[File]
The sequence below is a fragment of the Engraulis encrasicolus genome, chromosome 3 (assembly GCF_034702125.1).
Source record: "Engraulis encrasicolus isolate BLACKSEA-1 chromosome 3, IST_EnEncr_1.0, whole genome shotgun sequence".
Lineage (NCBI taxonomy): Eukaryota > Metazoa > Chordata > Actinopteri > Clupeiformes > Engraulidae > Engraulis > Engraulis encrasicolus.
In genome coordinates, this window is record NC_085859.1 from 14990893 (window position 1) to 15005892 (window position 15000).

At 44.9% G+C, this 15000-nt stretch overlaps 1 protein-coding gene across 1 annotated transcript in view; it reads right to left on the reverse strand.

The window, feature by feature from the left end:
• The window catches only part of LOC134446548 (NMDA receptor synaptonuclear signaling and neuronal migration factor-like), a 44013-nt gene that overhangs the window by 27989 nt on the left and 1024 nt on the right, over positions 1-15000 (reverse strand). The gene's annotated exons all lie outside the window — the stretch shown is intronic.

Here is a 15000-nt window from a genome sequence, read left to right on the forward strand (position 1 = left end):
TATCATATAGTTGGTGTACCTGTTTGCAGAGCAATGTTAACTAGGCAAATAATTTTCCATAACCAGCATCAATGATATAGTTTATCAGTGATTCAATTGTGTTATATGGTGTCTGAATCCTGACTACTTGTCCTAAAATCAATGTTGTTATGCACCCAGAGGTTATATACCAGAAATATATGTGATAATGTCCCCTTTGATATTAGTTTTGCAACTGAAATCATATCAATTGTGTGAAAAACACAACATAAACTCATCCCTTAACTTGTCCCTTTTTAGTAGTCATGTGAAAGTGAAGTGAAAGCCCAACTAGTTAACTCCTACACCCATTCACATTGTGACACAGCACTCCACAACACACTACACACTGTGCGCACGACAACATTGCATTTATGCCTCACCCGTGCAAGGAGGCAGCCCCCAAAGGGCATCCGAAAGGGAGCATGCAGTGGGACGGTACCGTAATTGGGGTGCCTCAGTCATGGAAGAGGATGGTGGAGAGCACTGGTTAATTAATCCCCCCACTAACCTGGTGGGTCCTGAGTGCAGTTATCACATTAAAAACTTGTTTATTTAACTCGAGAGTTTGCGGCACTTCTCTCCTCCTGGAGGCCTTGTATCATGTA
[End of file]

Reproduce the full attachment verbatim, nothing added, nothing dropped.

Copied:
The sequence below is a fragment of the Engraulis encrasicolus genome, chromosome 3 (assembly GCF_034702125.1).
Source record: "Engraulis encrasicolus isolate BLACKSEA-1 chromosome 3, IST_EnEncr_1.0, whole genome shotgun sequence".
Lineage (NCBI taxonomy): Eukaryota > Metazoa > Chordata > Actinopteri > Clupeiformes > Engraulidae > Engraulis > Engraulis encrasicolus.
In genome coordinates, this window is record NC_085859.1 from 14990893 (window position 1) to 15005892 (window position 15000).

At 44.9% G+C, this 15000-nt stretch overlaps 1 protein-coding gene across 1 annotated transcript in view; it reads right to left on the reverse strand.

The window, feature by feature from the left end:
• The window catches only part of LOC134446548 (NMDA receptor synaptonuclear signaling and neuronal migration factor-like), a 44013-nt gene that overhangs the window by 27989 nt on the left and 1024 nt on the right, over positions 1-15000 (reverse strand). The gene's annotated exons all lie outside the window — the stretch shown is intronic.

Here is a 15000-nt window from a genome sequence, read left to right on the forward strand (position 1 = left end):
TATCATATAGTTGGTGTACCTGTTTGCAGAGCAATGTTAACTAGGCAAATAATTTTCCATAACCAGCATCAATGATATAGTTTATCAGTGATTCAATTGTGTTATATGGTGTCTGAATCCTGACTACTTGTCCTAAAATCAATGTTGTTATGCACCCAGAGGTTATATACCAGAAATATATGTGATAATGTCCCCTTTGATATTAGTTTTGCAACTGAAATCATATCAATTGTGTGAAAAACACAACATAAACTCATCCCTTAACTTGTCCCTTTTTAGTAGTCATGTGAAAGTGAAGTGAAAGCCCAACTAGTTAACTCCTACACCCATTCACATTGTGACACAGCACTCCACAACACACTACACACTGTGCGCACGACAACATTGCATTTATGCCTCACCCGTGCAAGGAGGCAGCCCCCAAAGGGCATCCGAAAGGGAGCATGCAGTGGGACGGTACCGTAATTGGGGTGCCTCAGTCATGGAAGAGGATGGTGGAGAGCACTGGTTAATTAATCCCCCCACTAACCTGGTGGGTCCTGAGTGCAGTTATCACATTAAAAACTTGTTTATTTAACTCGAGAGTTTGCGGCACTTCTCTCCTCCTGGAGGCCTTGTATCATGTA